“Till death do we part” just doesn’t seem to cut it for those inseparable couples whose love is enduring. Those dwelling in the realm of Greek mythology, possessive of the power to navigate life and death, are especially indivisible.
Eurydice explores the story of a couple exemplary of these criteria—and a rather famous one at that. Sarah Ruhl penned the work in 2003, drawing inspiration from both the classical myth of Orpheus and her own experience with the passing of her father. The Greek tale encompasses the world’s greatest musician Orpheus trekking down to the underworld to rescue his bride Eurydice who died on their wedding night, a mission which ultimately fails. Ruhl’s unique approach to the myth includes a focus on the traditionally underdeveloped character of Eurydice, who surveys her emotional struggles with the loss of her father—and then, her own life—while bringing in contemporary, and, at times, eerie undertones.
Director Grace Fucci, MCAS ’17, accentuates such undertones with her spin on Eurydice, which played in the Bonn Studio from Feb. 16 to 18 at 7:30 p.m. and Feb. 19 at 2 p.m.
Hauntingly illuminated by delicate strings of lightbulbs and musical notes, the stage itself intrigued the audience, with actors meandering through the minimalistic, harp-like set structures. The play opens by introducing the audience to the whimsical romanticism that permeates the relationship of Eurydice (Lauren Strauss, MCAS ’18) and Orpheus (Brett Murphy, MCAS ’18). Their idealistic frolicking and joyous marital engagement soon evaporated with a shift into the underworld, where Eurydice’s father (Daniel Saillant, MCAS ’20) still grasps onto shreds of memories from his lifetime. He continues to watch over his daughter and attempts to contact her through letters she has yet to receive.
This chain is broken, however, when an interesting man (Alex O’Connor, MCAS ’20) lures Eurydice to his incomprehensibly high apartment during her wedding celebration on the pretense that he possesses a letter from her deceased father addressed to her. When his act of kindness turns out to be malevolent, she tries to escape with the letter but trips and descends out of the apartment to her death.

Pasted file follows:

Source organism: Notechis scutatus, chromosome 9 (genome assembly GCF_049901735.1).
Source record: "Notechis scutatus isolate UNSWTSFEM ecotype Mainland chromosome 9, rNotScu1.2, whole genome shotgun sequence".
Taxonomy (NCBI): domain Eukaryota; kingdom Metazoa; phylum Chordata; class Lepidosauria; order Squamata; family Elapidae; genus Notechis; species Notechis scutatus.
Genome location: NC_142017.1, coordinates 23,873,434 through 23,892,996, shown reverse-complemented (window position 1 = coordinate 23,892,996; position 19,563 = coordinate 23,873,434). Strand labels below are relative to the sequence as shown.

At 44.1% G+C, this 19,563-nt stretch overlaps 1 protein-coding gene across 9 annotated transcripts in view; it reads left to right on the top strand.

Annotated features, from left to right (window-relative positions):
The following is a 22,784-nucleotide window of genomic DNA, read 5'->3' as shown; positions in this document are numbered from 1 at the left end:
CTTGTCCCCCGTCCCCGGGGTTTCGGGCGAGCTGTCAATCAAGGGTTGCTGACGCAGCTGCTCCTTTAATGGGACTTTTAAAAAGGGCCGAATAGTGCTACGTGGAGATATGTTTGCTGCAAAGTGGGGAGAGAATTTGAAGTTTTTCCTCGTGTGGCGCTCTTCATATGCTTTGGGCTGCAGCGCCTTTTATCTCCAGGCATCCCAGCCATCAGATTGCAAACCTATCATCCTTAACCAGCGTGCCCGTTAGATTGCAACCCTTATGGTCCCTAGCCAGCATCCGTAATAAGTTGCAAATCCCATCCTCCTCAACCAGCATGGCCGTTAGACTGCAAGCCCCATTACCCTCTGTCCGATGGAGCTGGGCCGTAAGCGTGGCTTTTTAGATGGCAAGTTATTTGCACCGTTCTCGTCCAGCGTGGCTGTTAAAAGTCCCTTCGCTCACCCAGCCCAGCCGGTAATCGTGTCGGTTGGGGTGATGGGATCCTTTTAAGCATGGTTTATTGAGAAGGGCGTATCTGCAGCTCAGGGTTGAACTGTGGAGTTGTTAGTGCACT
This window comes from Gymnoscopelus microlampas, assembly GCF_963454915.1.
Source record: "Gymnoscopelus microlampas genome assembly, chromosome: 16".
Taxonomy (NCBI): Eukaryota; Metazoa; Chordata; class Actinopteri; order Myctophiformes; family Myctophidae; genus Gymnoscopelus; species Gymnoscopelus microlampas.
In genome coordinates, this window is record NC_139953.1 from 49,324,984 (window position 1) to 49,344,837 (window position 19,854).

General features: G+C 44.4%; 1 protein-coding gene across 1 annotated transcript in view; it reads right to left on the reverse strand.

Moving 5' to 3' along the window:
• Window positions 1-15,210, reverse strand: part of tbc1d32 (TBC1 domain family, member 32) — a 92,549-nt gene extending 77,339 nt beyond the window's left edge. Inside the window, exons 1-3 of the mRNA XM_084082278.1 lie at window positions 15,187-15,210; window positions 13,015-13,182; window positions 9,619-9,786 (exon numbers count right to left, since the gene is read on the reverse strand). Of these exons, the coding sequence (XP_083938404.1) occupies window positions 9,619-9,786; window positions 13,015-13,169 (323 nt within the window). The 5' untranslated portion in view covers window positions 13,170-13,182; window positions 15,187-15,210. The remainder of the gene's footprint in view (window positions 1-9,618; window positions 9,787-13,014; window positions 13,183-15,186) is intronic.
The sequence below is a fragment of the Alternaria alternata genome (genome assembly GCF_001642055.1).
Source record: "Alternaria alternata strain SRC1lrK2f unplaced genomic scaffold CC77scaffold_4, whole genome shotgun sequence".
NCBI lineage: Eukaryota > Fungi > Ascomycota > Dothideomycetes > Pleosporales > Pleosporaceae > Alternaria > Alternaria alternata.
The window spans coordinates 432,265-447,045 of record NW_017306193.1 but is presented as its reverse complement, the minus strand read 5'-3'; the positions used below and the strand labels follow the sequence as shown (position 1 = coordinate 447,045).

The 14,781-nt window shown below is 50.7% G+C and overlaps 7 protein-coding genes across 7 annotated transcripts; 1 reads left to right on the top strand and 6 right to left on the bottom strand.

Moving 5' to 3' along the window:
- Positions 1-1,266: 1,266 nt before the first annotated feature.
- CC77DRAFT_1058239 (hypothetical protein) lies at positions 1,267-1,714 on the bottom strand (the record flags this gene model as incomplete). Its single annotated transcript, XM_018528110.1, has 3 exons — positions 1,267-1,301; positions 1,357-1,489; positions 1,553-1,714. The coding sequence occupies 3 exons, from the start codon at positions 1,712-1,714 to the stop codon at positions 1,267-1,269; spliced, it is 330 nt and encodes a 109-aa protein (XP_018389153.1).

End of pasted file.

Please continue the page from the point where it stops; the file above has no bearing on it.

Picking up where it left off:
Three unfriendly, albeit comedically-synced, stones (Adrienne Vanderhooft, MCAS ’20; Lena Hymel, MCAS ’20; Nicholas Swancott, MCAS ’19) greet Eurydice upon her entrance into the underworld after her memory has been wiped—as the dead are not allowed to remember their life . This prompts issues when her father welcomes her but she cannot remember his existence. The confusion relents when Eurydice eventually has a breakthrough in remembering Orpheus, helping her overcome her amnesia.
Throughout the show, Eurydice and her father strengthen their bond and work to acclimate Eurydice to the afterlife. Intermittently, Orpheus attempts to reach her through letters, a book, and music.
[aesop_gallery id=”130030″ revealfx=”off”]
Orpheus then decides that he cannot be without his true love any longer. He devises a plan to hold a singular musical note through a straw in his sleep. In doing so, he arrives in the underworld as a living human. He can only bring Eurydice back to the living with him on one condition—he cannot look back and see her following him up.
Eurydice willfully calls Orpheus’ name as she steps behind him, causing him to turn around. Both deliver emotional addresses to each other, before turning away from each other and parting, with Eurydice walking back to her father and Orpheus journeying back to life alone.
While Eurydice surrendered life with Orpheus for time with her father, little did she know his sadness in losing her yet again drove him to wipe his memory completely. Eurydice sees no other solution but to do the same, especially since the exquisitely devious lord of the underworld (Alex O’Connor, MCAS ’20) would have forced her to wed him otherwise. The tragedy concludes with a later-perished Orpheus observing a sleeping Eurydice, unaware of who she is.
Each intricacy of Eurydice, from its powerful performances to its subtly suggestive light, costume, and sound design, culminated in a splendidly eccentric yet poignant piece of art. While Strauss emboldened Eurydice with the intelligence, strength, and contrasting tenderness absent from the original myth, humanizing the character, O’Connor animated his roles with a fervor that nearly danced in his eyes. Every actor presented capabilities suited to their characters, shaping a dynamic ensemble. Details saturated the entire play with honesty, with a wedding dress crafted from book pages to capture Eurydice’s love of reading and the echoey crackling of the underworld.
In her director’s note, Fucci declared, “Eurydice is a bold show.” It is this boldness that motivated each aspect of the production and undoubtedly captured each member of the audience each night. Given its content, Eurydice brings a considerable amount of power to the phrase “bold as love.”
Featured Image by Amelie Trieu / Heights Editor